A pure merger normally uses the successor firm’s owner agreement to dictate the terms for the partners merging upstream. Therefore, we don’t expect there to be much change in the way pure mergers are structured due to a downturn in the economy. However, many mergers include a near-term buyout for some merging partners and, of course, many deals are done as a purchase and sale. The terms for those deals are likely to be affected by the coronavirus economy.
Like 2008, accounting firms expect to see slower payment for fees overall. Many buyer firms are opposed to borrowing and often negotiate deal terms to minimize external financing. We expect buyers to be less inclined to pay down payments. We also expect buyers to request to use the seller’s receivables for a time to help finance the upfront costs. We also expect the trend toward longer payout periods to continue.
Virtually every purchase transaction has some form of lookback based on retention of a seller’s clients by the buyer. We believe the perceived risk of clients going out of business and moving their accounting relationship due to economic pressures is likely to put more emphasis on lookback adjustments. If a transaction previously might have included a two-year lookback, the same buyer might ask for a longer retention period now.
The 2008 downturn created excess capacity for many buyer firms. We expect the same is likely to be the case again. Buyers that are in that situation tend to be more aggressive about finding and closing deals because acquisitions become more incrementally profitable. The flip side of that is that buyers with excess capacity often try to avoid taking on more capacity in the form of a new office from a seller firm. Additionally, most firms have a newfound appreciation for mobile workforces in the past few weeks. If that leads to a permanent change in the way firms create workspaces, assume a seller’s lease may not make as much sense as buyer firms downsize their office space.
The question that is always on the minds of both sellers and buyers is, “What is the multiple?” The shift to a buyer’s market in recent years has driven down multiples across the country. Whereas a multiple above one times revenue was common in the largest metro areas five or more years ago, that is rare today. However, what is not so widely known is when a buyer is highly motivated to close a deal with a specific firm, they will often find a way to offer an above-average multiple to get the deal done. One approach that is commonly used to justify a higher multiple is to lengthen the payout period, which creates better cash flow. We believe the buyer firms that are highly motivated, now for reasons other than just achieving certain strategic objectives, will stay aggressive even during this economic downturn.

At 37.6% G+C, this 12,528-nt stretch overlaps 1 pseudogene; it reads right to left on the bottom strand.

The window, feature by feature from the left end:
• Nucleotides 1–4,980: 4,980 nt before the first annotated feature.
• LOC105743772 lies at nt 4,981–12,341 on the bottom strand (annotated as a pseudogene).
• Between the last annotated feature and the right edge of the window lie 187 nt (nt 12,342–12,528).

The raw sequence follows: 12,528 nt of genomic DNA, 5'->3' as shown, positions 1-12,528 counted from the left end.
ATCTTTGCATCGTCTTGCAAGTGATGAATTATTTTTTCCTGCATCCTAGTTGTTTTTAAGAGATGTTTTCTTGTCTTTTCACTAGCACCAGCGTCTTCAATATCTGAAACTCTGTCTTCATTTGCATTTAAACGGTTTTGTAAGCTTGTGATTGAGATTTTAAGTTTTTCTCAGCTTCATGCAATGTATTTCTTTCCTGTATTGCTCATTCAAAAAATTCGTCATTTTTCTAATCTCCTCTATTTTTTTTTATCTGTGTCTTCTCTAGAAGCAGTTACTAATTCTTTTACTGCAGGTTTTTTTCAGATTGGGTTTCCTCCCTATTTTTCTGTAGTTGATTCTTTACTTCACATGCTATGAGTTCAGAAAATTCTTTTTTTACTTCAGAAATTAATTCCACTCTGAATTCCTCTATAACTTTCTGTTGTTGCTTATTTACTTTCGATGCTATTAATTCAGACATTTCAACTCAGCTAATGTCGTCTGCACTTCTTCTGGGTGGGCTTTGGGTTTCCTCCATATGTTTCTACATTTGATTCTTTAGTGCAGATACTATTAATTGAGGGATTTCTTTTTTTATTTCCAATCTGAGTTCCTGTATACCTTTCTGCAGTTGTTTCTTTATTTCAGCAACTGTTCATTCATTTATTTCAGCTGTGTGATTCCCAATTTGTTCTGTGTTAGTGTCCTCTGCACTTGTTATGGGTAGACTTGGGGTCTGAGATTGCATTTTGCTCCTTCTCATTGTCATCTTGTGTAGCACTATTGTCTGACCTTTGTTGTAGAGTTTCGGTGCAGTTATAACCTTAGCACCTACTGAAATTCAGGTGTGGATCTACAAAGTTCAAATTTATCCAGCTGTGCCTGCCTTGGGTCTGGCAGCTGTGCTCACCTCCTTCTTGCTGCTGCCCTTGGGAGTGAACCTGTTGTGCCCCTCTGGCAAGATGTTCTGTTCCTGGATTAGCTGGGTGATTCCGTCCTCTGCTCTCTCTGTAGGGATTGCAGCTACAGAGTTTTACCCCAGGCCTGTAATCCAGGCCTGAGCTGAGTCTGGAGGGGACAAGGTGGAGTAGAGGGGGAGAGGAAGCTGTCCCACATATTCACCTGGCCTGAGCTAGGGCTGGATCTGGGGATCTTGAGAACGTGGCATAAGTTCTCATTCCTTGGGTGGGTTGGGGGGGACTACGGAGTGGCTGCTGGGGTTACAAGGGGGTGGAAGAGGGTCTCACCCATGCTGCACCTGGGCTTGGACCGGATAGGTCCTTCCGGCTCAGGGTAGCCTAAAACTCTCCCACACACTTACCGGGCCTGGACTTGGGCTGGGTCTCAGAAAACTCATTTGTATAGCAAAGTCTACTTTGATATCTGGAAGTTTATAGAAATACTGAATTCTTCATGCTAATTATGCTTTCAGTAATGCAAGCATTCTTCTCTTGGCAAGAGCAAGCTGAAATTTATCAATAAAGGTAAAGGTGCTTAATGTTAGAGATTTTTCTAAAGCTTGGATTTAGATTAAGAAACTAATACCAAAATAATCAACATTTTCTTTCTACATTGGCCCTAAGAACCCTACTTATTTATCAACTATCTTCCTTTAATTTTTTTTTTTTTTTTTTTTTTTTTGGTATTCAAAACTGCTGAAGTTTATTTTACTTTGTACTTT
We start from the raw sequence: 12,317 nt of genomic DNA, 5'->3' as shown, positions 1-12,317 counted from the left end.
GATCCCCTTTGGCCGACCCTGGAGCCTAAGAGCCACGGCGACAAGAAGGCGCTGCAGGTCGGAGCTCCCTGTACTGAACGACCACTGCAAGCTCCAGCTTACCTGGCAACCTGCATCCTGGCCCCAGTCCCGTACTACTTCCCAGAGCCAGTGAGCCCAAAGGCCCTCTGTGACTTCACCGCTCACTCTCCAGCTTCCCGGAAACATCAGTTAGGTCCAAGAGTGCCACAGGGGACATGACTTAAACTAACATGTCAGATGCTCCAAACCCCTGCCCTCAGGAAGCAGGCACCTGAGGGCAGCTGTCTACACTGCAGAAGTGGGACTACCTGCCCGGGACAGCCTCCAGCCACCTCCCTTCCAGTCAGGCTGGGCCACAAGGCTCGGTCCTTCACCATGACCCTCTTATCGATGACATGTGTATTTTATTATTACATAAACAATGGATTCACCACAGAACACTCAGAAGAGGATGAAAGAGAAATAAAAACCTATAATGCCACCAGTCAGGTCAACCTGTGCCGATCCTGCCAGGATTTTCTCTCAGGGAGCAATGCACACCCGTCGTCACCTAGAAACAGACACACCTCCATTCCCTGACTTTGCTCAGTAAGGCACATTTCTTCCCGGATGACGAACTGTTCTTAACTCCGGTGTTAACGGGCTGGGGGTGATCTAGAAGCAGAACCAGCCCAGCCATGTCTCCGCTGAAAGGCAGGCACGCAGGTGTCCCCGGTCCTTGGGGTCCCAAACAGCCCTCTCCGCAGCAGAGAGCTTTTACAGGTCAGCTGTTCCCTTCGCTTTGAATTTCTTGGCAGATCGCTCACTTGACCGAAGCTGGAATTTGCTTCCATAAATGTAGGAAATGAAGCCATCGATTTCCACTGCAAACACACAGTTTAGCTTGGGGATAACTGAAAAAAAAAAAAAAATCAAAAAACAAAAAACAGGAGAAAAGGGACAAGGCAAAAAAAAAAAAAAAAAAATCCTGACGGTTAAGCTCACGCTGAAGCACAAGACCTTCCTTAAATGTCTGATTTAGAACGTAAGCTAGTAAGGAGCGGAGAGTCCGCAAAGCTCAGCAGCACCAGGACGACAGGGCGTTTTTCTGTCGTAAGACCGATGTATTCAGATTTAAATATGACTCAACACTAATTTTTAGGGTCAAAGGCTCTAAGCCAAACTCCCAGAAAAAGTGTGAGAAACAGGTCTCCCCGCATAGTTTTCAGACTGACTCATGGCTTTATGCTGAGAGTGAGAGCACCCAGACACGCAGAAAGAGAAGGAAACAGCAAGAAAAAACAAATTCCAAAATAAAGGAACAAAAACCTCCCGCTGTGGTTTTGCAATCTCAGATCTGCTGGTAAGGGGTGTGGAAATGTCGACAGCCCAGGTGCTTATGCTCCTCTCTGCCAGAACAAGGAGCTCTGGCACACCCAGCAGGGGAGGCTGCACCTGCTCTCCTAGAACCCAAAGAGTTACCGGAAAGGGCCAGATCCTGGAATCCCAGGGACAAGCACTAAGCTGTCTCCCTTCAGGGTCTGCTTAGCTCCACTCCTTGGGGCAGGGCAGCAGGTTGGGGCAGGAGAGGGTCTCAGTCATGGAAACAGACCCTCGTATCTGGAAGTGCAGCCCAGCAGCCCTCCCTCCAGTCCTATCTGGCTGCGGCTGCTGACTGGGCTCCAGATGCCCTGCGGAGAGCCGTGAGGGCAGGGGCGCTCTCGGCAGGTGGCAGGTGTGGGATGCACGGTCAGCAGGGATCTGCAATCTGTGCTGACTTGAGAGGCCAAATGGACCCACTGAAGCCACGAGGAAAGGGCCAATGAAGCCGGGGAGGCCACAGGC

It seems logical that in a down market prices should drop. The real estate market has shown that, in certain circumstances, the market seems to have no bottom. However, we believe that multiples have already adjusted downward far enough that trying to squeeze a few more percent of multiple out of a deal won’t justify losing the opportunity. We think multiples are likely to at least hold at current levels.
Compliance versus consulting
The message that the profession needs to move away from compliance services to advisory and consulting appears to have gotten through loud and clear. Many of the larger firms active in M&A have recently avoided acquiring firms with mostly compliance-based practices. The irony is, when you consider what is likely to be the revenue an accounting firm can count on in a down economy, it is compliance services.
Many firms have told us they aren’t worried. People and businesses will still need to file tax returns. They will still need an audit. Certain consulting services will be in higher demand now. The cybersecurity firms we have been in contact with tell us they can’t keep up with the demand. Other consulting might be considered discretionary by clients and at least delayed. Will this downturn change buyer attitudes toward acquiring compliance-based practices? Hard to say, but at least it’s a possibility.